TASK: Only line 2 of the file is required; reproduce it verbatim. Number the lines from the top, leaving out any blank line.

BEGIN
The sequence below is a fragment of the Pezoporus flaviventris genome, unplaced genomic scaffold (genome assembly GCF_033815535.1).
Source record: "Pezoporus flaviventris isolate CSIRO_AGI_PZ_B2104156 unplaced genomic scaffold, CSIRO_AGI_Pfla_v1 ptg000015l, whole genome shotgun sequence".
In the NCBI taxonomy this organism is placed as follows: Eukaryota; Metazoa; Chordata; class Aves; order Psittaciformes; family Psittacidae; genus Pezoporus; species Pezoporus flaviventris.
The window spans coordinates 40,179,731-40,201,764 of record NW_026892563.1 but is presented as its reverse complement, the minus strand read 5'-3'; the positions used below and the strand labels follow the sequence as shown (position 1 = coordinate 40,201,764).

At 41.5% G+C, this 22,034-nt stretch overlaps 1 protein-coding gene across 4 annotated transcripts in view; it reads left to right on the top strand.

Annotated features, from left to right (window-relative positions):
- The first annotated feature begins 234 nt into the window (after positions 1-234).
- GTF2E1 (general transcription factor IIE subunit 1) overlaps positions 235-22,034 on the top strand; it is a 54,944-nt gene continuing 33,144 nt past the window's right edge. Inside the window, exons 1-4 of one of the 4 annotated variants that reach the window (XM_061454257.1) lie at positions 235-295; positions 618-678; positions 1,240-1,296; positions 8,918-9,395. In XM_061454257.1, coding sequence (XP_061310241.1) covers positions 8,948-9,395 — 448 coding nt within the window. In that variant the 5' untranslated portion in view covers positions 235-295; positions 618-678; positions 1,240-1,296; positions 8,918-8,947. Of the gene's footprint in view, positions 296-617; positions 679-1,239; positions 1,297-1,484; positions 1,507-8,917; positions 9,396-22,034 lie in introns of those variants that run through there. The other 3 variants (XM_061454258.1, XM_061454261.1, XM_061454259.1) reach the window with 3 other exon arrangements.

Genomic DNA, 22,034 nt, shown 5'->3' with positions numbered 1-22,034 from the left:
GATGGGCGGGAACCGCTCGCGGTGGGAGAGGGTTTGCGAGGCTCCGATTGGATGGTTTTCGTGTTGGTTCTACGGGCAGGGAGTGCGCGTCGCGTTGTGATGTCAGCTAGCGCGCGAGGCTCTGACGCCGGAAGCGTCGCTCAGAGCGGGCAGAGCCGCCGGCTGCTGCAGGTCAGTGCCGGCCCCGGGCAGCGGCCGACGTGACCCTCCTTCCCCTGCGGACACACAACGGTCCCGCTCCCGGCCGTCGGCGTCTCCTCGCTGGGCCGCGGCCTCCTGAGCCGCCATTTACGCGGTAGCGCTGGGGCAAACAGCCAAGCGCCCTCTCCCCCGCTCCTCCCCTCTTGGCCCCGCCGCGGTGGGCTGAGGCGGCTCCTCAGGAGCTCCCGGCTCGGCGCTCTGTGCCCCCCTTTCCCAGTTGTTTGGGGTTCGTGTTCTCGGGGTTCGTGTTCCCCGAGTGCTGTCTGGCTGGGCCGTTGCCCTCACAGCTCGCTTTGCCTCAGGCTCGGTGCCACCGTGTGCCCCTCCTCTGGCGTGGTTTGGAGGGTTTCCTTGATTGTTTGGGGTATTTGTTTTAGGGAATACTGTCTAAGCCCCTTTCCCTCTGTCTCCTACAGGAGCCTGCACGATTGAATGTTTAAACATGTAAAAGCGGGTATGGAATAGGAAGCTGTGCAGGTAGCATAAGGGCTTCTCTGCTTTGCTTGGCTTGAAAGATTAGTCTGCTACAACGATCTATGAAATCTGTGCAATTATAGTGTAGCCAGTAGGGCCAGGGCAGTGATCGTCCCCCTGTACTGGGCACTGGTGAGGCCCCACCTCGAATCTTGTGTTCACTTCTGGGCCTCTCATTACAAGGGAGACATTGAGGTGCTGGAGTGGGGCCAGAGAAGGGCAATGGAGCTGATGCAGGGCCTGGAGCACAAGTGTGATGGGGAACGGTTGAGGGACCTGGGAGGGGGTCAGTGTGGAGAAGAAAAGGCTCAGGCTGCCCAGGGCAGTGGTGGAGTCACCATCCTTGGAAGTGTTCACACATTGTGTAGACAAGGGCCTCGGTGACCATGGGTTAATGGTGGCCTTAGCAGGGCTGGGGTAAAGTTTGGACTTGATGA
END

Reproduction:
Source record: "Pezoporus flaviventris isolate CSIRO_AGI_PZ_B2104156 unplaced genomic scaffold, CSIRO_AGI_Pfla_v1 ptg000015l, whole genome shotgun sequence".